How does a jury decide whether or not someone is guilty? It’s a huge question. How can 12 strangers determine the outcome of someone’s case, and how their life will look?
Ultimately in each case guilt will be dependent on the facts, but there is a standard of proof that must be met before the jury can sentence someone to jail. At Gallant Law, we understand the many challenges a jury will be confronted by when making this decision. At the same time, it’s incredibly important that juries understand the burden of proof and what specific conclusions they need to reach before determining whether or not someone is guilty.
So what is the burden of proof in a criminal proceeding?
In a criminal proceeding, the burden of proof requires that the prosecution prove that the person is guilty of the alleged crime ‘beyond a reasonable doubt’. This means that the only logical conclusion that can be derived from the prosecution’s case is that the accused is guilty.
Importantly, it does not require that all doubt is eliminated. Simply that if there is doubt, this doubt is ‘unreasonable’ given the evidence the prosecution presented.
Does this apply to all cases?
‘Beyond a reasonable doubt’ is the standard of proof only for criminal cases. In civil cases, the standard of proof required is the ‘balance of probabilities’.
Why the different burdens of proof?
The burden of proof for criminal cases is deliberately higher due to the power imbalance between the accused and the prosecution. When a crime is committed, it is committed against the Crown (the State) as opposed to directly against a person (as is the case for civil proceedings).
Essentially, a criminal proceeding takes place between the State and the accused. The State is instantly better positioned than the accused to make its case, as it has a vast number of resources at its disposal (the police, the OPP and the prison system itself, just to name a few). In contrast, statistics show that time and time again that those most likely to offend are vulnerable peoples – those who are socio-economically disadvantaged, impacted by mental illness, or vulnerable in some other way.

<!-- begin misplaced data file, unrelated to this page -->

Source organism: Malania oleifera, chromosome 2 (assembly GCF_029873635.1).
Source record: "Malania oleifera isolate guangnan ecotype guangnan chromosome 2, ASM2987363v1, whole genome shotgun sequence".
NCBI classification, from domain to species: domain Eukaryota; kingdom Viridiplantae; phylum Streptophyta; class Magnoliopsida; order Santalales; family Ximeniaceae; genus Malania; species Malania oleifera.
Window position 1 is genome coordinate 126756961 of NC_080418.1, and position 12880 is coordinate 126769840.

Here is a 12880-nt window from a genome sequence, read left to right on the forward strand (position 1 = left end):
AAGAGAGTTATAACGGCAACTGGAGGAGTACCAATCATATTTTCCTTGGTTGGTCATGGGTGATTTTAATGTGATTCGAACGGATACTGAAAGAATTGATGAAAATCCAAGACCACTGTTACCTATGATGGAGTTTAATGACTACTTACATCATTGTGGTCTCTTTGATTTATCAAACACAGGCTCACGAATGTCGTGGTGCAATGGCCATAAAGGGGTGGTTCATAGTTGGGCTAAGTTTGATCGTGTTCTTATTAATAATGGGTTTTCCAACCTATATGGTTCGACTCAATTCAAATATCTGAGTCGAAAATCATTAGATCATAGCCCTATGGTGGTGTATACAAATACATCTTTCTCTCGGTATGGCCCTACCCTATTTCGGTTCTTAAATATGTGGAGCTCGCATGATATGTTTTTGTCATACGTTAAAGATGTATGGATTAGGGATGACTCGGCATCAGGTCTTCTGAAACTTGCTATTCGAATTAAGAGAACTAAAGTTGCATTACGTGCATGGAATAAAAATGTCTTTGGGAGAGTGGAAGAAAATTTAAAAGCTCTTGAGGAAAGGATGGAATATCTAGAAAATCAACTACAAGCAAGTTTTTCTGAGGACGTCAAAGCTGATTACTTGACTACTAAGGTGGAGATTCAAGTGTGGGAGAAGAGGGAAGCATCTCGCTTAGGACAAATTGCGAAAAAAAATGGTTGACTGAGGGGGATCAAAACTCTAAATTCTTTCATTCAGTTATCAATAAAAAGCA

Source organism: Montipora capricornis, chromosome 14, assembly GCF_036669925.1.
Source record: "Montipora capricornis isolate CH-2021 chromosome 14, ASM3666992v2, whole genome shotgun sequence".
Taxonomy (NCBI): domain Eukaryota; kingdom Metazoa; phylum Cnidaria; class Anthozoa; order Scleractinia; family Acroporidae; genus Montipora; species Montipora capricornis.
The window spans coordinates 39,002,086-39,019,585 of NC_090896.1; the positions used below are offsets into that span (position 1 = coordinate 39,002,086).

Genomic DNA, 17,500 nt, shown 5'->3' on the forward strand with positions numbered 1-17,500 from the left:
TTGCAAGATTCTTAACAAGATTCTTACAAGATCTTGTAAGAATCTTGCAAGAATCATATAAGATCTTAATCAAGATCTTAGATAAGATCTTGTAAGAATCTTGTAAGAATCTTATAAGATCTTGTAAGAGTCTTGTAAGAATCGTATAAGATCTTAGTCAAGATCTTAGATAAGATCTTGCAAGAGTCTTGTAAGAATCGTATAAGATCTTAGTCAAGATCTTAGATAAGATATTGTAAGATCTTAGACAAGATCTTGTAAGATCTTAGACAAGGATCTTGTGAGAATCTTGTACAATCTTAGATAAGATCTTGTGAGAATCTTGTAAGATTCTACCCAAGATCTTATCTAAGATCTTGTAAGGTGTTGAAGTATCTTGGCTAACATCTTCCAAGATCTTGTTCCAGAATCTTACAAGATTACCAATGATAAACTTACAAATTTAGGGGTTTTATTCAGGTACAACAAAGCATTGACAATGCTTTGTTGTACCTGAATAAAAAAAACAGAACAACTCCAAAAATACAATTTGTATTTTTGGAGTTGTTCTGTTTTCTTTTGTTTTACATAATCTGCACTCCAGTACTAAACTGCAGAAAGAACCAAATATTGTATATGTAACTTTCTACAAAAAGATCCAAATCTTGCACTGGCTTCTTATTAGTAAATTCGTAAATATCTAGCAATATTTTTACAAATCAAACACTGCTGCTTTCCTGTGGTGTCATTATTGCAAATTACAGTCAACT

The likely outcome of all this is that the accused going against the State looks something like the legal equivalent to David going against Goliath. And let’s not forget that the stakes are the highest they can be in certain criminal proceedings. An accused person is confronted by the possibility of total deprivation of their liberty if found guilty.
But with strong legal representation, an accused is able to even out the scorecard somewhat in the courtroom. Not only that, but our criminal justice system operates on the presumption that a person is innocent until proven guilty. Defence lawyers are tasked with putting the prosecution to proof and ensuring they prove guilt beyond a reasonable doubt – and if the prosecution can’t do so, there simply can’t be a guilty verdict.
Risks associated with the burden of proof
Keeping in mind our previous posts about the shocking number of wrongful convictions in Australia, the standard of proof is of the utmost importance in criminal cases to protect the accused against a wrongful finding of guilt. But that’s not to say it’s a perfect set-up; evidently, wrongful convictions still happen.
The big risk associated with the burden of proof is how individual jury members interpret ‘beyond a reasonable doubt’. Biases and predispositions can easily cloud the judgement of jury members. Ultimately, the court will direct juries how to evaluate the evidence. We can only hope that biases do not get in the way of determining whether or not someone committed the offence in question.